48 - Could I possibly conjugate that verb for you?

Let's say that you bought me some delicious せんべい (senbei; rice crackers [sometimes written in scary kanji form: 煎餅]).

For some reason, you're obsessed with these tasty rice crackers, and you really, really, really want me to eat one.

Then I'm like, Nah, I don't feel like it.

So now you need to suggest a bit more strongly that I eat one.

What do you say?

If you spend like 2 years studying Japanese in college, you will gradually be taught all kinds of ways to make this request...

Which I think is dumb.

Why spread out the learning of similar phrases that offer huge variations in nuance?

If we learn all of the requests together, we can distinguish their nuances, express ourselves more freely, and tame dragons.

(Note: These are written, more or less, in descending order of politeness. So the one at the bottom is the least polite. Also, I've added a few that they'll probably never teach you in school.)

01 食べていただけませんか
02 食べてもらえませんか
03 食べてくれませんか
04 食べてください
05 食べてくれない?
06 食べてくれる?
07 食べてくれ
08 食べて
09 食べな
10 食べてよ
11 食べなよ
12 食べなさい
13 食べろ
14 食え

Now we can make those characters all ugly by putting romaji next to them:

01 食べていただけませんか (tabete itadakemasen ka)
02 食べてもらえませんか (tabete moraemasen ka)
03 食べてくれませんか (tabete kuremasen ka)
04 食べてください (tabete kudasai)
05 食べてくれない? (tabete kurenai?)
06 食べてくれる? (tabete kureru?)
07 食べてくれ (tabete kure)
08 食べて (tabete)
09 食べな (tabena)
10 食べてよ (tabete yo)
11 食べなよ (tabena yo)
12 食べなさい (tabenasai)
13 食べろ (tabero)
14 食え (kue)

Oh and here are some rough English equivalents:

(Note: I'm putting "it" in the English, so imagine that you're holding out a rice cracker and telling me to eat "it [=rice cracker].")

(Note #2: Some of these English sentences will sound strange... because there are only so many natural ways you can ask someone to eat a rice cracker, you know? Sorry.)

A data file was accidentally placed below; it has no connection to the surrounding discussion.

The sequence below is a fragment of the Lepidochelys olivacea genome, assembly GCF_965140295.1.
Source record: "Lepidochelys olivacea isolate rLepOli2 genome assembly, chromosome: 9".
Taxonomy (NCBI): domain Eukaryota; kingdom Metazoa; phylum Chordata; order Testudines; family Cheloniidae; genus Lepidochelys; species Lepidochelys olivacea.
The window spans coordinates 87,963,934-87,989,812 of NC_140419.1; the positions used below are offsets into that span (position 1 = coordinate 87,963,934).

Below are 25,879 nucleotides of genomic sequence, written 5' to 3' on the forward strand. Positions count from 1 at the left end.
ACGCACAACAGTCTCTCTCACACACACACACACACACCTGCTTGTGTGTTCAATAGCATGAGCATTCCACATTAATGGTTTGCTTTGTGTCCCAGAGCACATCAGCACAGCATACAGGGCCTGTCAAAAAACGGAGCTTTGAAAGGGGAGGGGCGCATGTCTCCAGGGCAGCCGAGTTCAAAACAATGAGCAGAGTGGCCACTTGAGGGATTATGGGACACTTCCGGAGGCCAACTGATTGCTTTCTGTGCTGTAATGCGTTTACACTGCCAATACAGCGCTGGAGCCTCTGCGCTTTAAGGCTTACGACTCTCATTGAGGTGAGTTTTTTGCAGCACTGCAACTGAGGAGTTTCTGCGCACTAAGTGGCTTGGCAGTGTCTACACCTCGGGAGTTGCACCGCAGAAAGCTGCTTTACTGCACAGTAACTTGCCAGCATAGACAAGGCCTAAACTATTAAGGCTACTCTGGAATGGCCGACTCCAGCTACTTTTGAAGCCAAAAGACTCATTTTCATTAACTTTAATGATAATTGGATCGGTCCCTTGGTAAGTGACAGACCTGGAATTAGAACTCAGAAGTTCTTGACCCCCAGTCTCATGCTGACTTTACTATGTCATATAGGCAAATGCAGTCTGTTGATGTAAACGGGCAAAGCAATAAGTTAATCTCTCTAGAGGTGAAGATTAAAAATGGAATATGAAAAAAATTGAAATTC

(Note #3: I've also put "try" instead of "eat" in many cases, as to me it feels a little softer [i.e. less rude]. Ideally, we'd just forget the English and go 100% Japanese, yo.)

01 食べていただけませんか (Could I possibly get you to try it for me?)
02 食べてもらえませんか (Could I get you to try it for me?)
03 食べてくれませんか (Would you try it for me?)
04 食べてください (Please try it.)
05 食べてくれない? (Will you try it for me?)
06 食べてくれる? (Will you try it?)
07 食べてくれ (Try it, will you?)
08 食べて (Try it.)
09 食べな (Try it.)
10 食べてよ (Come on, try it!)
11 食べなよ (Come on, try it!)
12 食べなさい (Eat it.)
13 食べろ (Eat it [or else].)
14 食え (Eat it!)

Te-Form, Masu-Stems, and Imperatives

That might seem like an intimidating list at first.

But if you look closely, over 90% of those requests are built on te-form verbs (#1-8 and 10 are all just "te-form + word.")

We also have 3 built on Masu-stems (#9, 11, and 12 are "masu-stem + [a few characters]").

And 2 using imperatives (#13-14).

Long story short, if you learn how to conjugate every type of verb 3 ways, you can form all of these sentences.

I made a sweet google doc that breaks down te-form and masu-stem conjugations.

★★★ You can access it HERE! ★★★

So, using that, you should be able to make ALL of these phrases (except #13 & 14), for ANY VERB in Japanese.

I'm going to end this lesson here.

Since it's a bit shorter, maybe it's a good chance to look at that list of request formulas, then try making requests at varying levels of politeness, yeah?

If I make all of your sentences for you, you're not really gonna be able to speak, will you?

One Last Thing

For the senbei, assuming you and I are really good friends, I would use:

tabe na yo.
Just try it!

Note that the な is intoned kind of strongly here (get a native speaker to say it for you, if you can).

Anyways, Rei uses this type of request format when telling me to do things. It's not a "command from above," like 食べなさい (tabenasai) feels. But it is kind of like a "friendly command."

They never taught it to me in school <(ToT)>

Bonus Sentences

せんべい たべたい。
I feel like eating senbei. // I want to eat senbei.

Complete and Continue